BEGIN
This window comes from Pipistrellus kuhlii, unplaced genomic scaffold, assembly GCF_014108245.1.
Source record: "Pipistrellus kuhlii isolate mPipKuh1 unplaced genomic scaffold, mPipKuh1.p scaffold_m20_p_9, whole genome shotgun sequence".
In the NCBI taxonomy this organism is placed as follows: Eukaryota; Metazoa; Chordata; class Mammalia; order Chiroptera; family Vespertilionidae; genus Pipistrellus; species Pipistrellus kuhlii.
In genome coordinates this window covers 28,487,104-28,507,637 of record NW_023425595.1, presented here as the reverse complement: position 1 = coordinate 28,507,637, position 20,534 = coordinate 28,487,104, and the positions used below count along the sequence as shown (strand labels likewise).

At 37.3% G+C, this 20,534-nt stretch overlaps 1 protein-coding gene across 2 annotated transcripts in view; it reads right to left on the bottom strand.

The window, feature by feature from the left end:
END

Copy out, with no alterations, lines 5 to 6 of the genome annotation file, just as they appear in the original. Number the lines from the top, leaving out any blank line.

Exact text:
At 37.3% G+C, this 20,534-nt stretch overlaps 1 protein-coding gene across 2 annotated transcripts in view; it reads right to left on the bottom strand.

The window, feature by feature from the left end: